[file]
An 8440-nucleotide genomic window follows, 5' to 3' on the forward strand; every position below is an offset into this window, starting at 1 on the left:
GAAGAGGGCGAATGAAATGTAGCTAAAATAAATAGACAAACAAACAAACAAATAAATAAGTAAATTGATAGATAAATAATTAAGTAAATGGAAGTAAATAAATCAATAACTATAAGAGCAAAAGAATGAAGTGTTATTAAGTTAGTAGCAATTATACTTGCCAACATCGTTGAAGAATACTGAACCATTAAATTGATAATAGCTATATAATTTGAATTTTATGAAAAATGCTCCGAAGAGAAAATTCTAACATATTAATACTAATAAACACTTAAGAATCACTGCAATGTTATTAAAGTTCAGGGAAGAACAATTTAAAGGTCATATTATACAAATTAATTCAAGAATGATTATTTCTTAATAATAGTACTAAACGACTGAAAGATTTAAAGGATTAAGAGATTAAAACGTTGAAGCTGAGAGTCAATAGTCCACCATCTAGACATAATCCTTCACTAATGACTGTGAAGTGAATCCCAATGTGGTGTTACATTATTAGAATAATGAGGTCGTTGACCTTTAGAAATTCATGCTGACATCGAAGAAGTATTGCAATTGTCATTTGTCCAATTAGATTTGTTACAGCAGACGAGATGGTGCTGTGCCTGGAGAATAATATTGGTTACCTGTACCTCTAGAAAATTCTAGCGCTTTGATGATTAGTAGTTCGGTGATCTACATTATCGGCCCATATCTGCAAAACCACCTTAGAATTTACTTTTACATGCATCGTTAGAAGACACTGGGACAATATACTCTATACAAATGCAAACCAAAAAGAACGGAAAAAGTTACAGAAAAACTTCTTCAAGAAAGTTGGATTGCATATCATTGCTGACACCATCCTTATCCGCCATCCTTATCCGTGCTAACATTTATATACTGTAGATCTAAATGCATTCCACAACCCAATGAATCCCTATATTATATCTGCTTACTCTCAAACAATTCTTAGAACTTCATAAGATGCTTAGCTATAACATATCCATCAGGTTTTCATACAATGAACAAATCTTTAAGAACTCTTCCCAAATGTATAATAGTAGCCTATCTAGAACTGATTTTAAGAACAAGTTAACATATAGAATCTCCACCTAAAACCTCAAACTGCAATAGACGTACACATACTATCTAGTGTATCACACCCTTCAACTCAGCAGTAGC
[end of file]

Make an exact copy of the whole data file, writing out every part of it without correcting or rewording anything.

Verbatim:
An 8440-nucleotide genomic window follows, 5' to 3' on the forward strand; every position below is an offset into this window, starting at 1 on the left:
GAAGAGGGCGAATGAAATGTAGCTAAAATAAATAGACAAACAAACAAACAAATAAATAAGTAAATTGATAGATAAATAATTAAGTAAATGGAAGTAAATAAATCAATAACTATAAGAGCAAAAGAATGAAGTGTTATTAAGTTAGTAGCAATTATACTTGCCAACATCGTTGAAGAATACTGAACCATTAAATTGATAATAGCTATATAATTTGAATTTTATGAAAAATGCTCCGAAGAGAAAATTCTAACATATTAATACTAATAAACACTTAAGAATCACTGCAATGTTATTAAAGTTCAGGGAAGAACAATTTAAAGGTCATATTATACAAATTAATTCAAGAATGATTATTTCTTAATAATAGTACTAAACGACTGAAAGATTTAAAGGATTAAGAGATTAAAACGTTGAAGCTGAGAGTCAATAGTCCACCATCTAGACATAATCCTTCACTAATGACTGTGAAGTGAATCCCAATGTGGTGTTACATTATTAGAATAATGAGGTCGTTGACCTTTAGAAATTCATGCTGACATCGAAGAAGTATTGCAATTGTCATTTGTCCAATTAGATTTGTTACAGCAGACGAGATGGTGCTGTGCCTGGAGAATAATATTGGTTACCTGTACCTCTAGAAAATTCTAGCGCTTTGATGATTAGTAGTTCGGTGATCTACATTATCGGCCCATATCTGCAAAACCACCTTAGAATTTACTTTTACATGCATCGTTAGAAGACACTGGGACAATATACTCTATACAAATGCAAACCAAAAAGAACGGAAAAAGTTACAGAAAAACTTCTTCAAGAAAGTTGGATTGCATATCATTGCTGACACCATCCTTATCCGCCATCCTTATCCGTGCTAACATTTATATACTGTAGATCTAAATGCATTCCACAACCCAATGAATCCCTATATTATATCTGCTTACTCTCAAACAATTCTTAGAACTTCATAAGATGCTTAGCTATAACATATCCATCAGGTTTTCATACAATGAACAAATCTTTAAGAACTCTTCCCAAATGTATAATAGTAGCCTATCTAGAACTGATTTTAAGAACAAGTTAACATATAGAATCTCCACCTAAAACCTCAAACTGCAATAGACGTACACATACTATCTAGTGTATCACACCCTTCAACTCAGCAGTAGC